Barack Obama does not look like any other American president, but more important, his supporters look different from every other president’s base. They are the most connected national constituency in history.
During the campaign, Obama’s aides relentlessly recruited voters into several networks at a time. More than a million people asked for campaign text messages on their cellphones. Two million joined MyBO, a website fusing social networking with volunteer work, while more than 5 million supported Obama’s profile on social sites like Facebook. Most famously, 13 million voters signed up for regular e-mails, fundraising pitches and other communications. On election day, a staggering 25 percent of Obama voters were already directly linked to him–and one another–through these networks. Campaigns largely dissolve after elections, but this infrastructure remains intact.
Presidents have always needed intermediaries to rally their base, from the press to party machinery. But Obama has a direct line–or several–to his most active supporters. "We’ve never seen anything like this," says Micah Sifry, who runs the Internet politics site TechPresident.com. Obama has "the ability to directly reach millions of people in a very targeted way [and to] activate support district by district." Since the election his aides have been experimenting with how to use the networks, for governance and for postcampaign politicking.
On the governance side, the transition team is recruiting people to monitor transition meetings, pose public questions to the staff and share input on selected policies, starting with healthcare. Twenty thousand people participated in the first user-generated press conference, which allowed the public to write and rank questions. The bailout, civil liberties and marijuana legalization were popular topics. The transition team’s Internet director, Macon Phillips, said the queries "weren’t only ones you’d expect from supporters, which is a good thing." Phillips did Internet outreach for the campaign, but he stressed that the objectives have shifted. "In the campaign we were organizing people. Now it’s more conversational, trying to listen and engage people that weren’t engaged in the campaign."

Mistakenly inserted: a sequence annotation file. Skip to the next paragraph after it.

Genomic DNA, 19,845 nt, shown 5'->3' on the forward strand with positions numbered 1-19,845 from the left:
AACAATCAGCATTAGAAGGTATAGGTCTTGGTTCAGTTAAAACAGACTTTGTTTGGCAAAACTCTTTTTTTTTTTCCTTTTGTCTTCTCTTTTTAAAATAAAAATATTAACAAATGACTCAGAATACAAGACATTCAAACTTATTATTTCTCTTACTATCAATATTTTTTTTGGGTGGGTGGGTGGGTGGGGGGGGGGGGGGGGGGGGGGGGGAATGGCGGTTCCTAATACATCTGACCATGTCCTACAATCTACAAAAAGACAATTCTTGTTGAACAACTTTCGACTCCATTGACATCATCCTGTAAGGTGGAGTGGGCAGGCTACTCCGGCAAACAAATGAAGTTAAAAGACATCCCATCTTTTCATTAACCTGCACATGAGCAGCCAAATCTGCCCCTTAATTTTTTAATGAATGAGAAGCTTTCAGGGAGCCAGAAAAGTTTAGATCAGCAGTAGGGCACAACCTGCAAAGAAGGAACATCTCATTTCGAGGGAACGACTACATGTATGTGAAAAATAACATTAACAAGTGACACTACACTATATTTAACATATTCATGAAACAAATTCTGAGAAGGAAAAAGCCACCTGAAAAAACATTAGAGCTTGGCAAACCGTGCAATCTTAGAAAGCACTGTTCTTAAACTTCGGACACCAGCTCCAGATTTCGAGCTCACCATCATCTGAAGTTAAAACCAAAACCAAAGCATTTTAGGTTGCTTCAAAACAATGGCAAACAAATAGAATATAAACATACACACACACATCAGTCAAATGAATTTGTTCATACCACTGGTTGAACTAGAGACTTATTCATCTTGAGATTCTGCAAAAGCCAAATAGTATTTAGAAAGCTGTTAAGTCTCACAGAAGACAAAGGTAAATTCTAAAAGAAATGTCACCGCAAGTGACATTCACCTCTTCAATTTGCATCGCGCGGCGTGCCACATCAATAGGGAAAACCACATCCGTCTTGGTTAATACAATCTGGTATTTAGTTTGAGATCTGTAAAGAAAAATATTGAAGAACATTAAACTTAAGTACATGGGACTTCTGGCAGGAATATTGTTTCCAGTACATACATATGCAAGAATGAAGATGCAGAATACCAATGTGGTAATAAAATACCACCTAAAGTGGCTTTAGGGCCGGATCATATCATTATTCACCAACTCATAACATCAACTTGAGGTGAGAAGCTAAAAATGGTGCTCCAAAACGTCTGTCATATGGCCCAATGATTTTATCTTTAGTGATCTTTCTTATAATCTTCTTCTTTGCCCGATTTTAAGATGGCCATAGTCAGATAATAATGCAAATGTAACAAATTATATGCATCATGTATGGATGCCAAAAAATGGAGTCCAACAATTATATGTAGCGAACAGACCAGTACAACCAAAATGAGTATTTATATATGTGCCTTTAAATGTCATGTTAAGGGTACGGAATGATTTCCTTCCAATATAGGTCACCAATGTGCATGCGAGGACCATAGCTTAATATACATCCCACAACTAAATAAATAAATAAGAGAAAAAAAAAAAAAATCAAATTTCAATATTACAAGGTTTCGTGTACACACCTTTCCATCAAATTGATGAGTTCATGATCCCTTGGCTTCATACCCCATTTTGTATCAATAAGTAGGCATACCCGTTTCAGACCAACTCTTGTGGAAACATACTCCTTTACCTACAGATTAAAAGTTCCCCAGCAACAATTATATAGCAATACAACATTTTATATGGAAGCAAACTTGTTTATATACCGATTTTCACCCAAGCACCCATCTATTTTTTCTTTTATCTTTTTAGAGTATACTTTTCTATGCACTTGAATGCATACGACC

The political track is more complicated. A few people still gather at the old Chicago campaign headquarters to draft e-mails and plan volunteer events. The e-mail list could have used a break–7,000 messages went out during the campaign–but the focus is on maintaining momentum. E-mails with announcements, videos, events and donation requests keep pouring out of BarackObama.com. But what is BarackObama.com now? So far, it feels like a campaign without an election. In December supporters met at 4,000 house parties and reported back on the top issues discussed. At one gathering in Brooklyn, the twenty middle-aged attendees were upbeat but unclear on the meeting’s purpose. Volunteers posted hundreds of photos from the events on Obama’s Flickr account, featuring diverse and enthusiastic gatherings that ranged from a handful of people to several hundred. Beyond volunteer labor, the postcampaign organization will have a budget and paid staff, according to a senior field operative who spoke at Rootscamp, an organizing conference in Washington. Some aides refer to this operation as "Obama for America 2.0," though the name has not yet stuck, and no one knows exactly what it will do.